In Brewster’s Millions Montgomery Brewster is a minor-league baseball player with no hope of making it to the majors. Then he’s contacted by the lawyers of a long-lost relative who’s left him $300m. But there’s a catch – to earn the fortune, he has to blow one – $30m in just 30 days, without investing it or giving it away or telling anyone else – he has to spend it. So he buys a $1.25m rare stamp and sticks it on an envelope to himself and hires the New York Yankees for the night so he can play in the big-time. But he’s not helped by team-mate Spike Nolan (John Candy), who keeps finding investment opportunities for his friend. Then there’s Angela Drake (Lonette McKee), who Brewster hooks up with; can money buy love?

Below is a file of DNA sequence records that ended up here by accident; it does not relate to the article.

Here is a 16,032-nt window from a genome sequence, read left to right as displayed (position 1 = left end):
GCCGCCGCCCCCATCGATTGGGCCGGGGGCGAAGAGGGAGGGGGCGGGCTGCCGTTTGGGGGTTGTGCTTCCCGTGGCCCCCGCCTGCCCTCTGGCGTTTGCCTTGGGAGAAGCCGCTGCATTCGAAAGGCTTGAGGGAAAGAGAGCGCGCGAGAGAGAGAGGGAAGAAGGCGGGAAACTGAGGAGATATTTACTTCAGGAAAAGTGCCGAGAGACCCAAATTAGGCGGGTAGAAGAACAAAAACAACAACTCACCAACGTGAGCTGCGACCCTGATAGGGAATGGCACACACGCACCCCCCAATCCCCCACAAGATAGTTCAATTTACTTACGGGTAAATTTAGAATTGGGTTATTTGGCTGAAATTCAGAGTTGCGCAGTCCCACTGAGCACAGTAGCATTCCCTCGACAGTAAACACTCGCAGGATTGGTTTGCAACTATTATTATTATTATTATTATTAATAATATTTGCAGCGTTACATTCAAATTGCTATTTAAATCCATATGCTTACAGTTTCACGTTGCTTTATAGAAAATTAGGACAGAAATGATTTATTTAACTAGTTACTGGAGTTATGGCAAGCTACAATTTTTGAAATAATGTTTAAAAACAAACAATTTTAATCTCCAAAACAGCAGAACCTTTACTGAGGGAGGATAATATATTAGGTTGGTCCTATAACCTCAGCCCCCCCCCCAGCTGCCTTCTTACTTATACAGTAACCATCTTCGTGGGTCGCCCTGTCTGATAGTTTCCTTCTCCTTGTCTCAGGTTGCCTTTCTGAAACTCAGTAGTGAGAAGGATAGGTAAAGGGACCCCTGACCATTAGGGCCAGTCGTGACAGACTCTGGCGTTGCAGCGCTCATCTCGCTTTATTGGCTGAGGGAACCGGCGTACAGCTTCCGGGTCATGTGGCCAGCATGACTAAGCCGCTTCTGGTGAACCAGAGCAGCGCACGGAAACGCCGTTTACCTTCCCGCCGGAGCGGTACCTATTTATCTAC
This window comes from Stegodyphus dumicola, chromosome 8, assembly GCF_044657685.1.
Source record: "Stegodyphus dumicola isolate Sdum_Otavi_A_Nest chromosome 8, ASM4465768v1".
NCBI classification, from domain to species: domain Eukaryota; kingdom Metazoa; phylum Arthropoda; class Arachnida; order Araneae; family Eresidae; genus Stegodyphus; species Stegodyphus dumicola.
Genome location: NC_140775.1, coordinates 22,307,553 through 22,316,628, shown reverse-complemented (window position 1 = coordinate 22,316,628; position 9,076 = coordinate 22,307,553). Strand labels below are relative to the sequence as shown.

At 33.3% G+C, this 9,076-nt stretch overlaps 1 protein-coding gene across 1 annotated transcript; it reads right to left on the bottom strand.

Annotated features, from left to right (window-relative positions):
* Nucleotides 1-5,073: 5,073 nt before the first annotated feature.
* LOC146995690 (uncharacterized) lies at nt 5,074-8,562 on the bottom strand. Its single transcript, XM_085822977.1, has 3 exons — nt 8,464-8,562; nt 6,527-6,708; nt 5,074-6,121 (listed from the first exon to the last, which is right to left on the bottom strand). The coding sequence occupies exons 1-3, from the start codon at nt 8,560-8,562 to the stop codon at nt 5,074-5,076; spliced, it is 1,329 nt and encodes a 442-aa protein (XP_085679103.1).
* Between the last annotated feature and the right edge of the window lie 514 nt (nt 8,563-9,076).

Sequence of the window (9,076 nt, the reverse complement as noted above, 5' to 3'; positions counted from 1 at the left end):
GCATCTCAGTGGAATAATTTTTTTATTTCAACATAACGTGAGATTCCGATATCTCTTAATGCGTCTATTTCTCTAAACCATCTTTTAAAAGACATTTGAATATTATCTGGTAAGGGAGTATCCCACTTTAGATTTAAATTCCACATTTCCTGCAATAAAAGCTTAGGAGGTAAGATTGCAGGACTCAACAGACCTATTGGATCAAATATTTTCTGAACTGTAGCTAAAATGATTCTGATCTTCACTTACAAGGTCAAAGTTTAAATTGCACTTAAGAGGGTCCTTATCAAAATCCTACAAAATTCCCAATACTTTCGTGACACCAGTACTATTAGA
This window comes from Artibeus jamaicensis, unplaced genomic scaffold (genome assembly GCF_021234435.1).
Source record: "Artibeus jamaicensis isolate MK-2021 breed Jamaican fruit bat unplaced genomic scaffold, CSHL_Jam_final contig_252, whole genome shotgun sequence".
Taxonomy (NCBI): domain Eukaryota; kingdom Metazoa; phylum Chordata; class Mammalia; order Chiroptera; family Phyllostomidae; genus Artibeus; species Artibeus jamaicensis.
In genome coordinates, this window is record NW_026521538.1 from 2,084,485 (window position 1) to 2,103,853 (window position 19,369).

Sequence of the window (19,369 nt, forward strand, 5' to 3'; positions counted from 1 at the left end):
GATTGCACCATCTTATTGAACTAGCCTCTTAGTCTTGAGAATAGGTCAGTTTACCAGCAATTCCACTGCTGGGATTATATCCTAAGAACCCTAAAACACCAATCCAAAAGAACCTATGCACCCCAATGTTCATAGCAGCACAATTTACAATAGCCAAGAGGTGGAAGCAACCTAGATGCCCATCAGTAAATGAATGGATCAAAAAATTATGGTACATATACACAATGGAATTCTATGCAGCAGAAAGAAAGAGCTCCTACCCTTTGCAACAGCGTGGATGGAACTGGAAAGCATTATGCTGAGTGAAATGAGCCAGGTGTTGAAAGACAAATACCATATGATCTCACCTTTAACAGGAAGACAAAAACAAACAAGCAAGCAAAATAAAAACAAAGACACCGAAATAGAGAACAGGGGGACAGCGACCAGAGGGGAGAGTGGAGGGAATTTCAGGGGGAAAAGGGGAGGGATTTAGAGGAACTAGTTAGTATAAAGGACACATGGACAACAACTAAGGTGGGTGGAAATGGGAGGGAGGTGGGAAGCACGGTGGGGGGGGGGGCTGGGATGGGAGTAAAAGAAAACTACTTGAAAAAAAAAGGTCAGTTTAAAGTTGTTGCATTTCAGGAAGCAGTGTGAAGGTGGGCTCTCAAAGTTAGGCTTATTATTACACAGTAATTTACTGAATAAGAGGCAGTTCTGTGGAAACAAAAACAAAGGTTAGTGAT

Based on the seven-times filmed novel by McCutcheon Brewster’s Millions was also a hit stage show, the script for this version comes from the two writers reponsible for Trading Places and has the same honed sense of comedy, with Pryor translating his stand-up sensibilities to screen but being upstaged by the late John Candy in one of his best and most underrated roles.
The humour is occasionally broad but the moments when Pryor must decide whether cash or McKee are the most important add a welcoming dash of romantic drama and Hill, previously better known for his tough action thrillers such as The Warrriors and Southern Comfort , comfortably turns his hand to comedy in this enjoyable film.
USA / 1985
Director: Walter Hill
Writers: Herschel Weingrod, Timothy Harris, based on George Barr McCutcheon’s novel
Cast: Richord Pryor, John Candy, Lonette McKee, Stephen Collins, Jerry Orbach, Pat Hingle